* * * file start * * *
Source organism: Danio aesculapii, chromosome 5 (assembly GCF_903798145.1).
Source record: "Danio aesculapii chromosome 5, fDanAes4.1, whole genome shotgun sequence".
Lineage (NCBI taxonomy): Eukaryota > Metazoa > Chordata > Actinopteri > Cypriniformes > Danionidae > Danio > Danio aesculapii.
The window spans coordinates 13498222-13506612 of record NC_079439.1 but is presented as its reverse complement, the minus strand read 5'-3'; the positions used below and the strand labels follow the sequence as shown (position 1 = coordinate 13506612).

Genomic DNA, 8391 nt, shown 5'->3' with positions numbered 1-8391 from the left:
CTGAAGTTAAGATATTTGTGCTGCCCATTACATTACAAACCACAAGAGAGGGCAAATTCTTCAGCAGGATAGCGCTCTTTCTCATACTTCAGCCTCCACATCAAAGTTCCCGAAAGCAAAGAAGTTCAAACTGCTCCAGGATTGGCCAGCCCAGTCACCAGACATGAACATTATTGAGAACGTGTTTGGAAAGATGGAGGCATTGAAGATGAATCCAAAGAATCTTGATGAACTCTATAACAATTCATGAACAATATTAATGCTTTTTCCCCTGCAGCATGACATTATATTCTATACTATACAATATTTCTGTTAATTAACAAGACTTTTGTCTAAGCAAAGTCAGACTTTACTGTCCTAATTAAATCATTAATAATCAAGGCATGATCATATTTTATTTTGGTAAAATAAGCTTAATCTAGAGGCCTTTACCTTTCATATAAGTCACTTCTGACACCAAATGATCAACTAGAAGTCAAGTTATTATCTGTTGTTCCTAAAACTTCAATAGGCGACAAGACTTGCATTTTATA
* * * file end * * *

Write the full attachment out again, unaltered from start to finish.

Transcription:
Source organism: Danio aesculapii, chromosome 5 (assembly GCF_903798145.1).
Source record: "Danio aesculapii chromosome 5, fDanAes4.1, whole genome shotgun sequence".
Lineage (NCBI taxonomy): Eukaryota > Metazoa > Chordata > Actinopteri > Cypriniformes > Danionidae > Danio > Danio aesculapii.
The window spans coordinates 13498222-13506612 of record NC_079439.1 but is presented as its reverse complement, the minus strand read 5'-3'; the positions used below and the strand labels follow the sequence as shown (position 1 = coordinate 13506612).

Genomic DNA, 8391 nt, shown 5'->3' with positions numbered 1-8391 from the left:
CTGAAGTTAAGATATTTGTGCTGCCCATTACATTACAAACCACAAGAGAGGGCAAATTCTTCAGCAGGATAGCGCTCTTTCTCATACTTCAGCCTCCACATCAAAGTTCCCGAAAGCAAAGAAGTTCAAACTGCTCCAGGATTGGCCAGCCCAGTCACCAGACATGAACATTATTGAGAACGTGTTTGGAAAGATGGAGGCATTGAAGATGAATCCAAAGAATCTTGATGAACTCTATAACAATTCATGAACAATATTAATGCTTTTTCCCCTGCAGCATGACATTATATTCTATACTATACAATATTTCTGTTAATTAACAAGACTTTTGTCTAAGCAAAGTCAGACTTTACTGTCCTAATTAAATCATTAATAATCAAGGCATGATCATATTTTATTTTGGTAAAATAAGCTTAATCTAGAGGCCTTTACCTTTCATATAAGTCACTTCTGACACCAAATGATCAACTAGAAGTCAAGTTATTATCTGTTGTTCCTAAAACTTCAATAGGCGACAAGACTTGCATTTTATA